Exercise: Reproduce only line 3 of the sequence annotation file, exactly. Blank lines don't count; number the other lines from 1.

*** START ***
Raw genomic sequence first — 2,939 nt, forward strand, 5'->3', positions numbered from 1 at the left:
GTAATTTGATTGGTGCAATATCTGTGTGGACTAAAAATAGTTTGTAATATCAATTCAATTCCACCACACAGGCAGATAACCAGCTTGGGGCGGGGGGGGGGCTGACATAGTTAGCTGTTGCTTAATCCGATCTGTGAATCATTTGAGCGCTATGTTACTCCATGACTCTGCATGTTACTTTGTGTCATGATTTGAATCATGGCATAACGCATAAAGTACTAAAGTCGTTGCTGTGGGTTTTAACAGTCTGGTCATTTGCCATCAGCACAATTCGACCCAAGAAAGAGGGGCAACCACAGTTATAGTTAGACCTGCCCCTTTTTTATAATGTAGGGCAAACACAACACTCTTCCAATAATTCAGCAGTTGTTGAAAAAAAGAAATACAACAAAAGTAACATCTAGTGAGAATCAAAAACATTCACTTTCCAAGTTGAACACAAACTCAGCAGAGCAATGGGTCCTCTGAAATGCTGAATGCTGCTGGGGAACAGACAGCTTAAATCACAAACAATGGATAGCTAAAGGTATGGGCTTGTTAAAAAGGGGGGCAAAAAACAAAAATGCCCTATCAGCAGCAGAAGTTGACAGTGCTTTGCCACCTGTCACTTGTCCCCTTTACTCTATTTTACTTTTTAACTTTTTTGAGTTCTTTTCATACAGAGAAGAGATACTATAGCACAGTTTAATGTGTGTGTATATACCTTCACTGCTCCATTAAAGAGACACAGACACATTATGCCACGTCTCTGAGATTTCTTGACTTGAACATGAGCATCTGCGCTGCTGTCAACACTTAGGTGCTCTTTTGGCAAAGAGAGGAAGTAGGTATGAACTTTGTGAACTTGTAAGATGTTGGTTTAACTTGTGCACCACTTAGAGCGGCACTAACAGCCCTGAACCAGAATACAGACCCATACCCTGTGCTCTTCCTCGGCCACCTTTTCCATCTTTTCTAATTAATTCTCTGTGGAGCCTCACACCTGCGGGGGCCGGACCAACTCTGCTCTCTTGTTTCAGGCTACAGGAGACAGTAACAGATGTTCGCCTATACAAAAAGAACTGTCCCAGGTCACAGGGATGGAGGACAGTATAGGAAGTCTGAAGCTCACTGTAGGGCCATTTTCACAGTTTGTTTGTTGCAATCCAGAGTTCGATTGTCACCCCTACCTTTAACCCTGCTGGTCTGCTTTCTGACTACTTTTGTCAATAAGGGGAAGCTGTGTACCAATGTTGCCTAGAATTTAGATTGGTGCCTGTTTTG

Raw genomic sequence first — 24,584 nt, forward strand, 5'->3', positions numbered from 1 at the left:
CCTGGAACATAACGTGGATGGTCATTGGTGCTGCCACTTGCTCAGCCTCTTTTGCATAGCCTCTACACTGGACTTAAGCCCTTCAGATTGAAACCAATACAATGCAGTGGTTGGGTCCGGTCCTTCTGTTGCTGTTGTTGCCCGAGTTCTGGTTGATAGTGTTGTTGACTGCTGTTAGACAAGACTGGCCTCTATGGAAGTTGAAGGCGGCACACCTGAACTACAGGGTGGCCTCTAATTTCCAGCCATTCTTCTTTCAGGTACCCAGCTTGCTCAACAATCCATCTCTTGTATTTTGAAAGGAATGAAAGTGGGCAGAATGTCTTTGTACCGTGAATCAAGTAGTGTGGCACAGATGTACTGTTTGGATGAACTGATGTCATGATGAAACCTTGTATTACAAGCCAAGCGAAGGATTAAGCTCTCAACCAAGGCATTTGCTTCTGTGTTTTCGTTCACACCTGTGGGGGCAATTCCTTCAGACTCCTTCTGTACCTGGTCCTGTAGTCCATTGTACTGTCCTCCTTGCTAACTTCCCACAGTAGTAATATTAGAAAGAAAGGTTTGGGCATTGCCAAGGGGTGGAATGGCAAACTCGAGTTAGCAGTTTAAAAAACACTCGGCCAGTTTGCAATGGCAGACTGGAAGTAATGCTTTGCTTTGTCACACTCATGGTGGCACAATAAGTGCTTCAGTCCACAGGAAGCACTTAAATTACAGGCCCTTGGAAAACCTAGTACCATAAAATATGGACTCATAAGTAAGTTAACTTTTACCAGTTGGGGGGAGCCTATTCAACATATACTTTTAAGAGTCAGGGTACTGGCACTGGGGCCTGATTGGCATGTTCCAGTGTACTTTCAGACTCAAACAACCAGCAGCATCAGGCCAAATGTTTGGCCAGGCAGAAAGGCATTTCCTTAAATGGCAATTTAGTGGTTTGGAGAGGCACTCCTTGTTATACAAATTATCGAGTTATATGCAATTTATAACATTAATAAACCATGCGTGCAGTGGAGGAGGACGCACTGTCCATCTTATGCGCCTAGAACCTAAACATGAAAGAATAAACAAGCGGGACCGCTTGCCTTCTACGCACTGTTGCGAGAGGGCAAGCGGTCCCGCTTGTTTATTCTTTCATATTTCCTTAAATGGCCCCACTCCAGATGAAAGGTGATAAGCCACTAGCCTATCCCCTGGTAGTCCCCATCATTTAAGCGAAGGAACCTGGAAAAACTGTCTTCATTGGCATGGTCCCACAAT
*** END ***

Raw genomic sequence first — 24,584 nt, forward strand, 5'->3', positions numbered from 1 at the left: